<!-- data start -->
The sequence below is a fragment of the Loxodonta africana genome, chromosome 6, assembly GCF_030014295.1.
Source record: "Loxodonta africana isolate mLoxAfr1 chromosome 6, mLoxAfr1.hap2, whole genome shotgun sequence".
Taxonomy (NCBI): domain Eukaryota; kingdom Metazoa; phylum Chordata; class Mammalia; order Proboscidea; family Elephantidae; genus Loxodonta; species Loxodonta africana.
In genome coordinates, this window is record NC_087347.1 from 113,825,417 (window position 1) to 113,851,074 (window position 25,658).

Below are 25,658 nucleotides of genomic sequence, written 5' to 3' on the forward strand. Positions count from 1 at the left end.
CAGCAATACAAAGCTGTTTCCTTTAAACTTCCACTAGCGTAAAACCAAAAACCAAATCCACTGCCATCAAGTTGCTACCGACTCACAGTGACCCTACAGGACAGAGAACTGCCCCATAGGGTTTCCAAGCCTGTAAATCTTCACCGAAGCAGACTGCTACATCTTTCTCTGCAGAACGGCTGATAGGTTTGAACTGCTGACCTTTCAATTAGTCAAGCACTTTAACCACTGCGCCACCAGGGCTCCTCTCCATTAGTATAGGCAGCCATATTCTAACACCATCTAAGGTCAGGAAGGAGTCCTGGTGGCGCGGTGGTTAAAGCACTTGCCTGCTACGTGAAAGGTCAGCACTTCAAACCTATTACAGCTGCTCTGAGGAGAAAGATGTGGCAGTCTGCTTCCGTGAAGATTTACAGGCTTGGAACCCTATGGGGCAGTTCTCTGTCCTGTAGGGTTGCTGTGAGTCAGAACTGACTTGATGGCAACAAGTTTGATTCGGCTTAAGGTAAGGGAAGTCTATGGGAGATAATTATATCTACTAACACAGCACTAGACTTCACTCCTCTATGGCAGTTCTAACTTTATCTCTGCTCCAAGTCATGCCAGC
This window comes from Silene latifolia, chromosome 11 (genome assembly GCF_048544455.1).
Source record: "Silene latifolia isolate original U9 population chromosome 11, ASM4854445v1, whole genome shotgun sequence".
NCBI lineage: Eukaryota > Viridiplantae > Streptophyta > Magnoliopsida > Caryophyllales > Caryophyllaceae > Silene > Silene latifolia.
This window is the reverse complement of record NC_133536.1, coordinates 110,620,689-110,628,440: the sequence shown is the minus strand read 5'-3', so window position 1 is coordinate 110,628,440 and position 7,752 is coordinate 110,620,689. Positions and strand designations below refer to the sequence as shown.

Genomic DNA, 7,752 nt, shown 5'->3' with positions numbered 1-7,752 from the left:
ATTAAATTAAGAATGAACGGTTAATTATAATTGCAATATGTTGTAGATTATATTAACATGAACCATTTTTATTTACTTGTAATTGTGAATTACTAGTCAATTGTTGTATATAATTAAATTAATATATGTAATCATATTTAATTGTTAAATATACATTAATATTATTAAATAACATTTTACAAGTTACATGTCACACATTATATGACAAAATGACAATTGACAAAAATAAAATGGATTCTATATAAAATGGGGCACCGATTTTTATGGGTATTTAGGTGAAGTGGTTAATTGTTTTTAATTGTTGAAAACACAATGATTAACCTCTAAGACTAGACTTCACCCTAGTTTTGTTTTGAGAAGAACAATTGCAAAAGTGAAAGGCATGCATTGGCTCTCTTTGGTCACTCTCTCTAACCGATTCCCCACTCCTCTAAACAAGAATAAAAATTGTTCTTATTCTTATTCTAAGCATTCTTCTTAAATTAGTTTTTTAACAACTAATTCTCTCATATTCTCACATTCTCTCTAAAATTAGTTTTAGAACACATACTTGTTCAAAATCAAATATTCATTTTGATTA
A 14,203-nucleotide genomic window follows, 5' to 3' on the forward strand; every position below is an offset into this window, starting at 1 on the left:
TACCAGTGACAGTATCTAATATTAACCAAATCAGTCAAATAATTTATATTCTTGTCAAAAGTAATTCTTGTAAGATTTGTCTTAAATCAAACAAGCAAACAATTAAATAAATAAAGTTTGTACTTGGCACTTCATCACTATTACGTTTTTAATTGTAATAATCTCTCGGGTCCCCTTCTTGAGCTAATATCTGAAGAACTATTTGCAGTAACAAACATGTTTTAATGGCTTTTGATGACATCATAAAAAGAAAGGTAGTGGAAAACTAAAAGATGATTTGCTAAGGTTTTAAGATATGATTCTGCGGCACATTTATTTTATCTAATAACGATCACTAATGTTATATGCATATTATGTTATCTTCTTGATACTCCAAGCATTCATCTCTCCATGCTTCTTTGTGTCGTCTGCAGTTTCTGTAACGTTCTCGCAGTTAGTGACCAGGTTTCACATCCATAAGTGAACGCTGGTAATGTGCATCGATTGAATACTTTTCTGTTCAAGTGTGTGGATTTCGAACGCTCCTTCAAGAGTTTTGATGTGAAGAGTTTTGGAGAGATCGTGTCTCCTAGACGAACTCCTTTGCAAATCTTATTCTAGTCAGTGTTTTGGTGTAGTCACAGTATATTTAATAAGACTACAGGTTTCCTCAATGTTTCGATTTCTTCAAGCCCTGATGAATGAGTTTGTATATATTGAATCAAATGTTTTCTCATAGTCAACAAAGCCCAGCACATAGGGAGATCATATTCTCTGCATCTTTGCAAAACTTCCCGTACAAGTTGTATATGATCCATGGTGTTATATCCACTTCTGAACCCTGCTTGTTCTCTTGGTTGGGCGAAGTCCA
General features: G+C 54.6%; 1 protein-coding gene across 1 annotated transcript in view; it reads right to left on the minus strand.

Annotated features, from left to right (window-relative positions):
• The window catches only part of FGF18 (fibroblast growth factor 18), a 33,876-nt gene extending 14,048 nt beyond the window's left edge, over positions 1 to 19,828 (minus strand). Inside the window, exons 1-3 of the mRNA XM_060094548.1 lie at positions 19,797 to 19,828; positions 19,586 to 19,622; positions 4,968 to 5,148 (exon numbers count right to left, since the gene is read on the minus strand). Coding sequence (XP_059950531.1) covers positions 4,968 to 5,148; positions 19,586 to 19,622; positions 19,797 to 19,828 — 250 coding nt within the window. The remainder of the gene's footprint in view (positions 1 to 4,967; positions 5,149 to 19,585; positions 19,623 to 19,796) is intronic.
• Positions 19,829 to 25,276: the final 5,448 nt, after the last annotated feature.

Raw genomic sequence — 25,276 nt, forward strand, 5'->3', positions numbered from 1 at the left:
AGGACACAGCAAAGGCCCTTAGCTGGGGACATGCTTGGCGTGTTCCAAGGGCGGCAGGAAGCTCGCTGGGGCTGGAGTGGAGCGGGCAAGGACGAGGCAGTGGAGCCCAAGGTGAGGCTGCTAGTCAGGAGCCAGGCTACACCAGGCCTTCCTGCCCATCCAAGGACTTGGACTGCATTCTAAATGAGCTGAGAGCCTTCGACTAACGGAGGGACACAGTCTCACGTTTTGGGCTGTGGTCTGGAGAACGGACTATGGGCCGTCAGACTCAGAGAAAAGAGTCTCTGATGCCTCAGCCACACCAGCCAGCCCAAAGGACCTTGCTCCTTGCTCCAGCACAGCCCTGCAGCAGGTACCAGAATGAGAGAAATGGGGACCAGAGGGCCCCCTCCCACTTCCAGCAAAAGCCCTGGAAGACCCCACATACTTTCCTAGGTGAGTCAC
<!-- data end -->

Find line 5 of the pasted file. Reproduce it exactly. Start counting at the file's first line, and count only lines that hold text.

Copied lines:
Below are 25,658 nucleotides of genomic sequence, written 5' to 3' on the forward strand. Positions count from 1 at the left end.